When to Get Dental X-Rays
Dental X-rays help dentists visualize diseases of the teeth and surrounding tissue that cannot be seen with a simple oral exam. In addition, X-rays help the dentist find and treat dental problems early in their development, which can potentially save you money, unnecessary discomfort, and maybe even your life.
What Problems Can Dental X-Rays Detect?
In adults, dental X-rays can be used to:
- Show areas of decay that may not be visible with an oral exam, especially small areas of decay between teeth
- Identify decay occurring beneath an existing filling
- Reveal bone loss that accompanies gum disease
- Reveal changes in the bone or in the root canal resulting from infection
- Assist in the preparation of tooth implants, braces, dentures, or other dental procedures
- Reveal an abscess (an infection at the root of a tooth or between the gum and a tooth)
- Reveal other developmental abnormalities, such as cysts and some types of tumors
In children, dental X-rays are used to:
- Watch for decay
- Determine if there is enough space in the mouth to fit all incoming teeth
- Determine if primary teeth are being lost quickly enough to allow permanent teeth to come in properly
- Check for the development of wisdom teeth and identify if the teeth are impacted (unable to emerge through the gums)
How Often Should Teeth Be X-Rayed?
The frequency of getting X-rays of your teeth often depends on your medical and dental history and current condition. Some people may need X-rays as often as every six months; others with no recent dental or gum disease and who visit their dentist regularly may get X-rays only every couple of years. If you are a new patient, your dentist may take X-rays as part of the initial exam and to establish a baseline record from which to compare changes that may occur over time.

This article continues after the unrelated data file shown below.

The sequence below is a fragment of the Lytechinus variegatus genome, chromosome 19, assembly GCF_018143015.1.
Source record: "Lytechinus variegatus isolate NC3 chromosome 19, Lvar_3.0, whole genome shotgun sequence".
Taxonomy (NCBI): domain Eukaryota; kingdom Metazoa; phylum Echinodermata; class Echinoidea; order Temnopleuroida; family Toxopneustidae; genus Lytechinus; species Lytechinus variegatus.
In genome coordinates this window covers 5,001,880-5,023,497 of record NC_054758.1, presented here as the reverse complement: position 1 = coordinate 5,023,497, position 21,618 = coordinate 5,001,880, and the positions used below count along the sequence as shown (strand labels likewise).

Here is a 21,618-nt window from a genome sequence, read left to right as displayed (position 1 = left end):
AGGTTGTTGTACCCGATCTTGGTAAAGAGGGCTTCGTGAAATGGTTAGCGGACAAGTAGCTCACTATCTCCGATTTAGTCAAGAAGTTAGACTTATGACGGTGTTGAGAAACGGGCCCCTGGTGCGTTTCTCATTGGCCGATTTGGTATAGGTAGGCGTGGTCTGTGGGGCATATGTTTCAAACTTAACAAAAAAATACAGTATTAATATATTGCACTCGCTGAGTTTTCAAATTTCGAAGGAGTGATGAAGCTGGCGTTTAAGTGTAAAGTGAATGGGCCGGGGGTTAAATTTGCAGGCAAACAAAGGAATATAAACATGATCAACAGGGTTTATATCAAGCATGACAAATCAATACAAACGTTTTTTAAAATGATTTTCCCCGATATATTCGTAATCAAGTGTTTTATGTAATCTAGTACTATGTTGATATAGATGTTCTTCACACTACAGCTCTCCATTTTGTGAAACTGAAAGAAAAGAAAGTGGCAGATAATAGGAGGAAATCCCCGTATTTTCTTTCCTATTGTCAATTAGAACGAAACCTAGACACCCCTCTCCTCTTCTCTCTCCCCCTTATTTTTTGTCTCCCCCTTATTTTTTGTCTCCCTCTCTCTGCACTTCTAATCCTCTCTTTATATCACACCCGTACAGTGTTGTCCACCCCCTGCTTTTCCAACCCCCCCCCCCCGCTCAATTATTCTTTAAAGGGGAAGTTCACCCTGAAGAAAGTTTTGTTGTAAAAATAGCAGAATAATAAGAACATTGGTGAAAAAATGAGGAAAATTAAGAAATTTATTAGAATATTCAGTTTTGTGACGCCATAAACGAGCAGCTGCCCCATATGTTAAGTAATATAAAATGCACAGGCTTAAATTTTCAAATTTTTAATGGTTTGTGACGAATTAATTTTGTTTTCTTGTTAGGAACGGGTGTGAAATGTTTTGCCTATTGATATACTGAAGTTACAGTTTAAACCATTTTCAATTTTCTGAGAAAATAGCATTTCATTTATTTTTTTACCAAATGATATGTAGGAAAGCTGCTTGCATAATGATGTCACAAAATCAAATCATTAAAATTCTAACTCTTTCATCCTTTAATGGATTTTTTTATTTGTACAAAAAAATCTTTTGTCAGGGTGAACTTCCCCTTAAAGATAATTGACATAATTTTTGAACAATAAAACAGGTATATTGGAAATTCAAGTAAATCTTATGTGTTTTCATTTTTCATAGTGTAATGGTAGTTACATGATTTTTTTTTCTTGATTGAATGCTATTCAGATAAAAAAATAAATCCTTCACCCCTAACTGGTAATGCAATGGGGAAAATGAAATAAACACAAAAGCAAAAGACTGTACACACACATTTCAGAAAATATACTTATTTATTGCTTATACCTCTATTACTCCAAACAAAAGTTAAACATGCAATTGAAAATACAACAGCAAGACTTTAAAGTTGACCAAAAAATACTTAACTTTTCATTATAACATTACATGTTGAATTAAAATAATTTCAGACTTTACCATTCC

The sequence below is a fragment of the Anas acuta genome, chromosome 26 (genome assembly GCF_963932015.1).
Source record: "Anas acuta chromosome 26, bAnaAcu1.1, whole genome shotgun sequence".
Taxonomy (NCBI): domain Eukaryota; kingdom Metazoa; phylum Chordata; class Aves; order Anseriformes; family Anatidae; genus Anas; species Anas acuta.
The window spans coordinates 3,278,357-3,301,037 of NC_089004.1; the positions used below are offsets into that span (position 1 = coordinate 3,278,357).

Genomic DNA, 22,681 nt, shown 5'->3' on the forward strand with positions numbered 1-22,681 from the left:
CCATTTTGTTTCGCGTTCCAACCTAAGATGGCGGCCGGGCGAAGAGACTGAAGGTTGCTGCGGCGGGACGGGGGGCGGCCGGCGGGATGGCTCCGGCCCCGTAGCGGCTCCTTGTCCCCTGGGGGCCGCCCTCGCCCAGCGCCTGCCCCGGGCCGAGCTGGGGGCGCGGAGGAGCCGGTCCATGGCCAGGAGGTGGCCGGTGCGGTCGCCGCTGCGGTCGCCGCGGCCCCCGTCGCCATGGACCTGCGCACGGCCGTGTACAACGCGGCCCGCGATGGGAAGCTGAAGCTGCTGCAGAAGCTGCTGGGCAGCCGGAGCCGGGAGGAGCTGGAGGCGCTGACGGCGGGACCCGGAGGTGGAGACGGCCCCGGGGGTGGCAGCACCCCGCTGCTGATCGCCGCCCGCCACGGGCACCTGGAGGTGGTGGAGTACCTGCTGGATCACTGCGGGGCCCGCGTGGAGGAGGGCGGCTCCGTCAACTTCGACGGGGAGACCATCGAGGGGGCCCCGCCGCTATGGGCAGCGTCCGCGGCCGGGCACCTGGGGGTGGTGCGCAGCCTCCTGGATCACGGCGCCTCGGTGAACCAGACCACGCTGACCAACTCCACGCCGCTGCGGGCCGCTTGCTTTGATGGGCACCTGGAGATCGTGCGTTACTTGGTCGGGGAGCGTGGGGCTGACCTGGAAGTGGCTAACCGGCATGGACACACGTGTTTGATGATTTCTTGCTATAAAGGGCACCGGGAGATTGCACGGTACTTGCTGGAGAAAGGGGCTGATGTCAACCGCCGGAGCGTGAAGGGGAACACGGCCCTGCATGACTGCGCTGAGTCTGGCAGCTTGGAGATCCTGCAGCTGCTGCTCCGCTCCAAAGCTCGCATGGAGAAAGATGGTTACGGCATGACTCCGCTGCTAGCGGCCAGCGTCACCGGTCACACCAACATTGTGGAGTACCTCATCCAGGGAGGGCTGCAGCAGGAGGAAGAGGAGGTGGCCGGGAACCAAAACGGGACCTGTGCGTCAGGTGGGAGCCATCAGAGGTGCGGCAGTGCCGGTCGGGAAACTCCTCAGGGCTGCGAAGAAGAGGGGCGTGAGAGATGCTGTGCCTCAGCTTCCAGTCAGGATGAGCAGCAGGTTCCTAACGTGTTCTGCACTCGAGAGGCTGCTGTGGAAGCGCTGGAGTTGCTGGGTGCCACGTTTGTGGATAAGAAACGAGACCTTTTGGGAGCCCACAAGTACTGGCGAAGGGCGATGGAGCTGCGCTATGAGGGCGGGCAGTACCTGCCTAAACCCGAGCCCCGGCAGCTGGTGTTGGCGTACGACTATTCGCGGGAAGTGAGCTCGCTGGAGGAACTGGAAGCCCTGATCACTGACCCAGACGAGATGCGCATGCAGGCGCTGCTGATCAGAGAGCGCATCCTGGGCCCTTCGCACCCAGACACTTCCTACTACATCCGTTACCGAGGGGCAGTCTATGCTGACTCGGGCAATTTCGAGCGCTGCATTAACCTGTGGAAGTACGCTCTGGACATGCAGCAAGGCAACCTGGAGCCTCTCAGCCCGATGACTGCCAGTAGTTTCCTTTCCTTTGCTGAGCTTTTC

Some general guidelines your dentist may follow regarding the frequency of dental X-rays is as follows:
Dental X-Ray Schedule for Children, Adolescents, and Adults
| ||New patients||Repeat patient, high risk (decay is present)||Repeat patient, no decay, not at high risk for decay||Current or history of gum disease||Other comments|
|Children (before eruption of first tooth)||X-rays if the teeth are touching and all surfaces cannot be visualized or probed||X-rays taken every 6 months until no decay is present||X-rays taken every 12 to 24 months if the teeth are touching and all surfaces cannot be visualized or probed||X-rays of areas where disease is seen in the mouth||X-rays to check for growth and development are usually not indicated at this age|
|Adolescents (before eruption of wisdom teeth)||A full series of X-rays is indicated when there is evidence of dental disease or history of extensive decay.||X-rays taken every 6 to 12 months until no decay is present||X-rays taken every 18 to 36 months||X-rays of areas where disease is seen in the mouth||X-rays should be taken to check for development of wisdom teeth|
|Adults with teeth||A full series of X-rays is indicated when there is evidence of dental disease or history of extensive decay.||X-rays taken every 12 to 18 months||X-rays taken every 24 to 36 months||X-rays of areas where disease is seen in the mouth||X-rays to check for growth and development are usually not indicated.|
|Adults without teeth||X-rays are usually not indicated unless specific dental disease is clinically present.|| || || || |